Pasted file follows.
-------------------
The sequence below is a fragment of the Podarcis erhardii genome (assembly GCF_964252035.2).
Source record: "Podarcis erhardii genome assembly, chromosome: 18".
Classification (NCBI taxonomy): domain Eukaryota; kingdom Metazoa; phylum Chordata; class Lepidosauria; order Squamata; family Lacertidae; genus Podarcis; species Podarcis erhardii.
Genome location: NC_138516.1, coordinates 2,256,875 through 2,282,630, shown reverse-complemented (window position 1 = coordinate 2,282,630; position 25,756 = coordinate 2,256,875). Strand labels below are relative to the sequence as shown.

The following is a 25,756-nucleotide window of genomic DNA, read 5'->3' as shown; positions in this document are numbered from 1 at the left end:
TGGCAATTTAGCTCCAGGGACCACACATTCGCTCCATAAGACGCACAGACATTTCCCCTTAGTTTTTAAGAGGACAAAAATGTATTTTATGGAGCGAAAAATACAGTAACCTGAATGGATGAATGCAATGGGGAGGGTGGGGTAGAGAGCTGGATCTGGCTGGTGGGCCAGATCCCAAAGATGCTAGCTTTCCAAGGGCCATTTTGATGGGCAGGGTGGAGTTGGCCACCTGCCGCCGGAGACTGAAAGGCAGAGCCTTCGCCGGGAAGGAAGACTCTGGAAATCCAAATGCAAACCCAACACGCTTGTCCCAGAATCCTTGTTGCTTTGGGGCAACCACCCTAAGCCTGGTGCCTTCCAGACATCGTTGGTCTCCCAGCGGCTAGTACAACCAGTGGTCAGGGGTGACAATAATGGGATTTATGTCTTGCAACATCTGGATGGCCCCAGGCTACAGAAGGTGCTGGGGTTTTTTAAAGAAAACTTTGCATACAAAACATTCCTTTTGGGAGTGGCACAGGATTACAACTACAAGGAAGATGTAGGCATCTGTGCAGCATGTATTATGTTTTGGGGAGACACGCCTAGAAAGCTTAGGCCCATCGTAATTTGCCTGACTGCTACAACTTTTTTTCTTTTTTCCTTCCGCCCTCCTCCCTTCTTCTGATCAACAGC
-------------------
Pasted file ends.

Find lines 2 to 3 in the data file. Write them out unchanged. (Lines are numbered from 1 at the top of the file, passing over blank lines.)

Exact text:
Source record: "Podarcis erhardii genome assembly, chromosome: 18".
Classification (NCBI taxonomy): domain Eukaryota; kingdom Metazoa; phylum Chordata; class Lepidosauria; order Squamata; family Lacertidae; genus Podarcis; species Podarcis erhardii.